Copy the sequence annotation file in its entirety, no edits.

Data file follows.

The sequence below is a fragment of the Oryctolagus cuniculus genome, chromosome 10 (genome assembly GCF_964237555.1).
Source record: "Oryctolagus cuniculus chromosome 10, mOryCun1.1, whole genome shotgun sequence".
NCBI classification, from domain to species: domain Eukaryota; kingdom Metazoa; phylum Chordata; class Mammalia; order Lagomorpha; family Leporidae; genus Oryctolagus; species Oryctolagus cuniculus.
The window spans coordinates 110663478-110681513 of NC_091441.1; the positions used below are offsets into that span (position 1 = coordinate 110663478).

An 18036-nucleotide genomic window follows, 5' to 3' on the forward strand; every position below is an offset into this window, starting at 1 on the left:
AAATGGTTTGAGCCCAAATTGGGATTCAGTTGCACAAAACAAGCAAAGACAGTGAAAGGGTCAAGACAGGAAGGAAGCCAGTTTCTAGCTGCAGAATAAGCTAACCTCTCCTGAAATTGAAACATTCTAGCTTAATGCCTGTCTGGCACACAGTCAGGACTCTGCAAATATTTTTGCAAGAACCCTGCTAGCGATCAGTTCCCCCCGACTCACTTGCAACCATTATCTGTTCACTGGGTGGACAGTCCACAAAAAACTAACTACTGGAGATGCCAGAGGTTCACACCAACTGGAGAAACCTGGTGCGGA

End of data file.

The sequence below is a fragment of the Oryctolagus cuniculus genome, chromosome 10 (genome assembly GCF_964237555.1).
Source record: "Oryctolagus cuniculus chromosome 10, mOryCun1.1, whole genome shotgun sequence".
NCBI classification, from domain to species: domain Eukaryota; kingdom Metazoa; phylum Chordata; class Mammalia; order Lagomorpha; family Leporidae; genus Oryctolagus; species Oryctolagus cuniculus.
The window spans coordinates 110663478-110681513 of NC_091441.1; the positions used below are offsets into that span (position 1 = coordinate 110663478).

An 18036-nucleotide genomic window follows, 5' to 3' on the forward strand; every position below is an offset into this window, starting at 1 on the left:
AAATGGTTTGAGCCCAAATTGGGATTCAGTTGCACAAAACAAGCAAAGACAGTGAAAGGGTCAAGACAGGAAGGAAGCCAGTTTCTAGCTGCAGAATAAGCTAACCTCTCCTGAAATTGAAACATTCTAGCTTAATGCCTGTCTGGCACACAGTCAGGACTCTGCAAATATTTTTGCAAGAACCCTGCTAGCGATCAGTTCCCCCCGACTCACTTGCAACCATTATCTGTTCACTGGGTGGACAGTCCACAAAAAACTAACTACTGGAGATGCCAGAGGTTCACACCAACTGGAGAAACCTGGTGCGGA